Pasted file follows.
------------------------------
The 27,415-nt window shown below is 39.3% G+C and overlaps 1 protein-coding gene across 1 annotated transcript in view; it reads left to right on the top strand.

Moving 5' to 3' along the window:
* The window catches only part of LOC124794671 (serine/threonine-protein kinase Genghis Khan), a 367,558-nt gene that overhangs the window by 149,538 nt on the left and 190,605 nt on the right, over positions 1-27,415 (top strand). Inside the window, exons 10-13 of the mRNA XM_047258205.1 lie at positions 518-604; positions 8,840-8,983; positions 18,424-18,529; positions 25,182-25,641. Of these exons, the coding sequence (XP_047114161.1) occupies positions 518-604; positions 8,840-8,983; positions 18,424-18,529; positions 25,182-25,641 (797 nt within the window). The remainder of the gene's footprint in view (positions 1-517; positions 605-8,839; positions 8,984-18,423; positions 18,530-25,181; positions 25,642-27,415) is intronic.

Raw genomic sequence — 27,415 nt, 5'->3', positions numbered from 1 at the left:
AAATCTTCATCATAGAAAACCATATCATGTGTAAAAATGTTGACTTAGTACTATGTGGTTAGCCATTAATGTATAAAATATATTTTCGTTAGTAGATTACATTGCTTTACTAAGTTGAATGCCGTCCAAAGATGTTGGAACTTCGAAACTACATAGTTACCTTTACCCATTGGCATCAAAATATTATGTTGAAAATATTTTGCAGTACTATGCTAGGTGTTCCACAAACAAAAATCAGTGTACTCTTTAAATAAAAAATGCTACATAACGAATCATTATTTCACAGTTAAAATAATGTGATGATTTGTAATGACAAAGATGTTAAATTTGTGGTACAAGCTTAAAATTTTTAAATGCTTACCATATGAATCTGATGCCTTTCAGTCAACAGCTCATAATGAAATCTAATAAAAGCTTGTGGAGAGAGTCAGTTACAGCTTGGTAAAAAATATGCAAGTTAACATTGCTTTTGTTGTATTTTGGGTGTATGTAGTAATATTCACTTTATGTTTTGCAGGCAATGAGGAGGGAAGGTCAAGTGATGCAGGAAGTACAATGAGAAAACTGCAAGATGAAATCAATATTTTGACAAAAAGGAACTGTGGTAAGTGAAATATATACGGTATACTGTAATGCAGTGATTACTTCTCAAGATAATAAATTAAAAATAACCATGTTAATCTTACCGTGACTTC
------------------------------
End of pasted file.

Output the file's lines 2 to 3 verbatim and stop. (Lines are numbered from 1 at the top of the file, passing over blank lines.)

Moving 5' to 3' along the window:
* The window catches only part of LOC124794671 (serine/threonine-protein kinase Genghis Khan), a 367,558-nt gene that overhangs the window by 149,538 nt on the left and 190,605 nt on the right, over positions 1-27,415 (top strand). Inside the window, exons 10-13 of the mRNA XM_047258205.1 lie at positions 518-604; positions 8,840-8,983; positions 18,424-18,529; positions 25,182-25,641. Of these exons, the coding sequence (XP_047114161.1) occupies positions 518-604; positions 8,840-8,983; positions 18,424-18,529; positions 25,182-25,641 (797 nt within the window). The remainder of the gene's footprint in view (positions 1-517; positions 605-8,839; positions 8,984-18,423; positions 18,530-25,181; positions 25,642-27,415) is intronic.